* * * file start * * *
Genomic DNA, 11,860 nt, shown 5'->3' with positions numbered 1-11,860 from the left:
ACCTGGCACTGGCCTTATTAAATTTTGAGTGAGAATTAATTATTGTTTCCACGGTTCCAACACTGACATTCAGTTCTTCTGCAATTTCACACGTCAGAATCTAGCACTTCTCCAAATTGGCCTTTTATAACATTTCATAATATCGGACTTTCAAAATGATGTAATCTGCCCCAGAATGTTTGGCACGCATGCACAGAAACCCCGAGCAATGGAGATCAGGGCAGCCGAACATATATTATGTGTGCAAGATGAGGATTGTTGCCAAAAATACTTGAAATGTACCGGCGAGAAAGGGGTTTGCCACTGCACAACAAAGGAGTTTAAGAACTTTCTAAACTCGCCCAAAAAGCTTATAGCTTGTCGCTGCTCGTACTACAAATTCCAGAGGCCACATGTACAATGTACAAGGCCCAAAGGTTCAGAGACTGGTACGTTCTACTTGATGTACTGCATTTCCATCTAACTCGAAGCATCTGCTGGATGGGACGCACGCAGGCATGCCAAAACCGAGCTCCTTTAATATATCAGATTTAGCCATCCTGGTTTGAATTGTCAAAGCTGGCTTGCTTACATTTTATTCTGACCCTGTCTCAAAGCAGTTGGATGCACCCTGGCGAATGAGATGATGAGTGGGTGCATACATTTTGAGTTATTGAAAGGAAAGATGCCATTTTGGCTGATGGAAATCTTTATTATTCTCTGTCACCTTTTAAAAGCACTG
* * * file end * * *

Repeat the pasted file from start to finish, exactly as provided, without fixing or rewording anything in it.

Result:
Genomic DNA, 11,860 nt, shown 5'->3' with positions numbered 1-11,860 from the left:
ACCTGGCACTGGCCTTATTAAATTTTGAGTGAGAATTAATTATTGTTTCCACGGTTCCAACACTGACATTCAGTTCTTCTGCAATTTCACACGTCAGAATCTAGCACTTCTCCAAATTGGCCTTTTATAACATTTCATAATATCGGACTTTCAAAATGATGTAATCTGCCCCAGAATGTTTGGCACGCATGCACAGAAACCCCGAGCAATGGAGATCAGGGCAGCCGAACATATATTATGTGTGCAAGATGAGGATTGTTGCCAAAAATACTTGAAATGTACCGGCGAGAAAGGGGTTTGCCACTGCACAACAAAGGAGTTTAAGAACTTTCTAAACTCGCCCAAAAAGCTTATAGCTTGTCGCTGCTCGTACTACAAATTCCAGAGGCCACATGTACAATGTACAAGGCCCAAAGGTTCAGAGACTGGTACGTTCTACTTGATGTACTGCATTTCCATCTAACTCGAAGCATCTGCTGGATGGGACGCACGCAGGCATGCCAAAACCGAGCTCCTTTAATATATCAGATTTAGCCATCCTGGTTTGAATTGTCAAAGCTGGCTTGCTTACATTTTATTCTGACCCTGTCTCAAAGCAGTTGGATGCACCCTGGCGAATGAGATGATGAGTGGGTGCATACATTTTGAGTTATTGAAAGGAAAGATGCCATTTTGGCTGATGGAAATCTTTATTATTCTCTGTCACCTTTTAAAAGCACTG